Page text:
United Thinks Their Clubs Are So Good, You Should Be Paying More

There are some amazing airport lounges around the world. And then there are United Clubs and Admirals Clubs. They’re better than much of what you’ll find in South America, Southern Europe, China, and India. But they’re also expensive while the world’s best lounges come with elite status or class of service on your ticket or can be accessed with a Priority Pass card.


Spa in the Qantas First Class Lounge, Sydney

United raised the price of its clubs last summer, raised the price of day passes earlier this year (and started refusing access to holders of day passes at some lounges), and restricted paying club members to accessing lounges only when flying same day.

They’re charging more even as amenities may be inconsistent, such as failing to properly renew their alcohol licenses at Newark.


Empty soup in United Club Houston

Now United thinks they should charge even more for their lounges (HT: Milecards)

O’Hare United Clubs see around 1.7 million visitors per year, or 4,500 to 5,000 people per day. United said memberships are up 4 percent over last year, a year in which the price of memberships rose to $550, from $500.

“People are still buying,” Samartzis said, adding that the airline would consider further increases or tiered membership pricing. “I don’t think we’ve hit the sweet spot yet.”

Remember you can buy cheap day passes on eBay just don’t expect to use them at lounges which are open during renovations.

It’s an historical anomaly that US lounges charge for access at all. In general airlines around the world (outside Australia/New Zealand) do not charge for access. It’s provided free to premium cabin and elite customers.

In the US, airlines charge even elite frequent flyers traveling domestically for access. From the time American opened the first airport lounge up through 1974 they didn’t. However the federal government ordered – on anti-discrimination grounds – that airlines either make clubs available to everyone, make clubs available to everyone flying a particular class of service, or make clubs available to everyone who pays.

Paid memberships were a way of ensuring compliance with non-discrimination rules coming out of the civil rights era. Anyone who could pay – regardless of race – could access the lounges.

Once the airlines had a revenue stream associated with the lounges it became difficult to walk away from that. The lounge network starts looking like a separate business unit, with its own profit and loss calculation.

It seems strange to pay hundreds of dollars to access US airline lounges compared to what is bundled with status elsewhere in the world. I’m not saying it isn’t worthwhile — for the handful of times a year I’m delayed by weather or mechanicals, the help I get in the lounges is worth the price of admission. But it sure is curious.

About Gary Leff

Gary Leff is one of the foremost experts in the field of miles, points, and frequent business travel - a topic he has covered since 2002. Co-founder of frequent flyer community InsideFlyer.com, emcee of the Freddie Awards, and named one of the "World's Top Travel Experts" by Conde' Nast Traveler (2010-Present) Gary has been a guest on most major news media, profiled in several top print publications, and published broadly on the topic of consumer loyalty. More About Gary »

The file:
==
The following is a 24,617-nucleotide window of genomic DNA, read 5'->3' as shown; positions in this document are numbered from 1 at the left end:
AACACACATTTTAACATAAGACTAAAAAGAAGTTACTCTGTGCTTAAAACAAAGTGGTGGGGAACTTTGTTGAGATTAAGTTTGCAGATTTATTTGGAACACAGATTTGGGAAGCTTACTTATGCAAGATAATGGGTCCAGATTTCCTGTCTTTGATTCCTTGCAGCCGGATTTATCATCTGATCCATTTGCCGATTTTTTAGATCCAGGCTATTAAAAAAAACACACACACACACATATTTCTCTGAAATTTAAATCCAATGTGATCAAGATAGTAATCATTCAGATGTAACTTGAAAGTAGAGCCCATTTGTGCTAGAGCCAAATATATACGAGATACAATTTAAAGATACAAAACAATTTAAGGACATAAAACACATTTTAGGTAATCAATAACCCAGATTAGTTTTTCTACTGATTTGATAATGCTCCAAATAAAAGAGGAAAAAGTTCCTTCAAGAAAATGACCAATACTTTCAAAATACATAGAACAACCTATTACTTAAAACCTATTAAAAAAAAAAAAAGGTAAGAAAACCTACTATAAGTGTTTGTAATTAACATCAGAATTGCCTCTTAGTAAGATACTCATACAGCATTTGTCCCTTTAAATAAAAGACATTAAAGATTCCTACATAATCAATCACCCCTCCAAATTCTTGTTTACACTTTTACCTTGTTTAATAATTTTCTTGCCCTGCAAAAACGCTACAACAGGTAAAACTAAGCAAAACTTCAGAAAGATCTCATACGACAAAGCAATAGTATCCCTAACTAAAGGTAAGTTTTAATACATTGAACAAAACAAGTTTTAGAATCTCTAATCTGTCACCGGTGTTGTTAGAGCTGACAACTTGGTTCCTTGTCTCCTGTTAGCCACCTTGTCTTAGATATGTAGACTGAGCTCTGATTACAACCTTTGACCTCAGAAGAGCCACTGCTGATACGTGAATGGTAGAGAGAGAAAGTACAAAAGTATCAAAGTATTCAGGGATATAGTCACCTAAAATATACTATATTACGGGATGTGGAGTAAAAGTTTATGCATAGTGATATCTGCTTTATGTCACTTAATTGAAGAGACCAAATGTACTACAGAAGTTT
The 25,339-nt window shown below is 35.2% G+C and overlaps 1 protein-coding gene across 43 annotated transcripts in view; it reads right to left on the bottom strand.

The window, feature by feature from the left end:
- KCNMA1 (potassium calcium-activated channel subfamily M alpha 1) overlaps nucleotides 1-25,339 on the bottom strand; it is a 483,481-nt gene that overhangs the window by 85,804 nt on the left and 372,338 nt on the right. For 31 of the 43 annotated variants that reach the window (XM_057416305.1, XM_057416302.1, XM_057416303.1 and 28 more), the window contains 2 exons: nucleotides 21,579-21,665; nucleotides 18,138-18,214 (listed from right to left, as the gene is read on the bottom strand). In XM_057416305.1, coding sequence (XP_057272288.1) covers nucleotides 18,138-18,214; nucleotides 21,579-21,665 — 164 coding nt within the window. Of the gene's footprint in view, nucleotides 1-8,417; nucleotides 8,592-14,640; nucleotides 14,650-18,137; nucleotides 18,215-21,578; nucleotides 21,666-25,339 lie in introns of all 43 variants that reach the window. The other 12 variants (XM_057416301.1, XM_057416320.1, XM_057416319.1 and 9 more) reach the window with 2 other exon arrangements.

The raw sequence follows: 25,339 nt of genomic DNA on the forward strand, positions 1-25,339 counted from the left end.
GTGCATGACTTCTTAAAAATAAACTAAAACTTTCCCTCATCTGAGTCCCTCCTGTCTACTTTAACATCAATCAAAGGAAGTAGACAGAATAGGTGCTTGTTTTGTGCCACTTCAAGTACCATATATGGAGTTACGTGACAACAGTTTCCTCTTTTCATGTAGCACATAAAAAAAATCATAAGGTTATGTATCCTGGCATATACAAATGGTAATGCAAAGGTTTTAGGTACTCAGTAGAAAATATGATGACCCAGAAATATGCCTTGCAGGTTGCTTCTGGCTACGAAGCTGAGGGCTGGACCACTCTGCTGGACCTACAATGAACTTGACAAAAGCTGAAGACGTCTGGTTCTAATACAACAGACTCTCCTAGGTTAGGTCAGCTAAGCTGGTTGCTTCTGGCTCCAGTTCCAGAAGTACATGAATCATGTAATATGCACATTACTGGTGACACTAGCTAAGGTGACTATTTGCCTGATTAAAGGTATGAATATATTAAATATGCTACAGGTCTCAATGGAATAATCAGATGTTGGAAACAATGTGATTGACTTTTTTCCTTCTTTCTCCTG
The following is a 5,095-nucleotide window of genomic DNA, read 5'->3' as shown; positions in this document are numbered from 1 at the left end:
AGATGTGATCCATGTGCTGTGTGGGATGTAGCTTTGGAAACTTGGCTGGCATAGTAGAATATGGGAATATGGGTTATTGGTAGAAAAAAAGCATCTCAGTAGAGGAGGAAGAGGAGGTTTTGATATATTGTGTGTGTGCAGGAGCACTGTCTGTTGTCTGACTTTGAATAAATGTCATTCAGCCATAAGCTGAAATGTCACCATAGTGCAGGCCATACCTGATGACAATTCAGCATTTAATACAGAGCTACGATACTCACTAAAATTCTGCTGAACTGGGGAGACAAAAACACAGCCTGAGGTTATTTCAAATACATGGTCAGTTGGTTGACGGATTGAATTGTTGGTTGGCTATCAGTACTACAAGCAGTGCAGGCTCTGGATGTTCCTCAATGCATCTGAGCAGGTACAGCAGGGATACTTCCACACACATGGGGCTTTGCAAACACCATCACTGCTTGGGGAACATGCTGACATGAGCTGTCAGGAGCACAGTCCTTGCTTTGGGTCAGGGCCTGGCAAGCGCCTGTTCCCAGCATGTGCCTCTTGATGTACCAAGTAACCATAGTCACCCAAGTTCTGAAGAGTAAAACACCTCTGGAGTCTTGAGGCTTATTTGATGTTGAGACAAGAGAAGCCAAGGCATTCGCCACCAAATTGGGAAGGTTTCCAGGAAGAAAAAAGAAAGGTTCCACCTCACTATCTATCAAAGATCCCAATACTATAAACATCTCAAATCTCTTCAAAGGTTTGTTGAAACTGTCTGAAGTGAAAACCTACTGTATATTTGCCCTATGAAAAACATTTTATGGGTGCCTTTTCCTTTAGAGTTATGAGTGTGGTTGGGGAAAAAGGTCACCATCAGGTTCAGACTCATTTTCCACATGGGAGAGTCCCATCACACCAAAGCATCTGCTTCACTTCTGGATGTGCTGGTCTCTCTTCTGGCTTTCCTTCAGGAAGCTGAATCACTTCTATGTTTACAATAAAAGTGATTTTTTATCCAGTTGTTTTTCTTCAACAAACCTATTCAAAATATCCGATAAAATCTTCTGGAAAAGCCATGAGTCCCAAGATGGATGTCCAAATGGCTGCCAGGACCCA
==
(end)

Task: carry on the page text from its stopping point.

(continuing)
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Comments

  1. United Clubs are the absolute *pits*, as compared to LH’s SEN lounges or any other lounges for that matter – even in India!

    One cannot even obtain a decent snack there – although the “offerings” were slightly improved lately.

    Come to the Mumbai T2 GVK lounges – you’ll be absolutely amazed at the food you can get – it’s close to 5 star dining… (Oh yes, you *will* (or should be, provided United doesn’t change their lounge allocation) be allowed into the GVK Lounge in BOM when flying in biz to EWR and/or with *G status)

    Other Indian domestic lounges might not be all that great, but UA’s are definitely much worse, period.

  2. Lounge memberships are often company reimbursable so there’s little incentive to make it “worth it” since those using it aren’t actually paying for it. This is what happens any time the payer and the user of services are different people — inflated costs and no incentive to innovate. Look at healthcare and education for larger scale examples.

  3. U do need a trip to BOM & DEL and check out the lounges. Prob one of the best u can find in South Asia. Comparison with United jus not warranted in your opening para.

  4. I dropped my United Club membership after having it (including President’s Club and Red Carpet Club membership) for over 20 years. It isn’t worth the membership price. The clubs are still the “pits” IMHO (even the remodeled ones) and the staff service is generally abysmal (more “we can’t do that” vs. “sure, no problem”). The main reason I dropped the membership is that they value letting more people in with a credit card pass than the paying members and the clubs are just flat out too crowded and noisy…like a concourse/gate area

  5. I’ve been paying for UA Club since the merger, and paid for CO’s President Club before that. I’m only Gold Elite since the merger, dropped from many years of Platinum on CO. I might make Plat this year yet, but either way, the price hikes are ridiculous.

    I used miles last spring to renew mine, when I heard the crazy price hike. What pisses me off is that I don’t even drink! I use the clubs bc with UA, I have to connect through ORD or IAH. Most of those connections to and from DTW involve a small aircraft. I Often encounter trouble with those flights, and I like the help I get in the clubs. The showers are nice, but they’re not consistent. And the clubs are embarrassing compared to European clubs.

    With the price hike, I expected better amenities. UA is truly been disappointing this past year, with flights and clubs. Im happy that at DTW, we have the Lufthansa Club. It’s small, but much nicer than UA.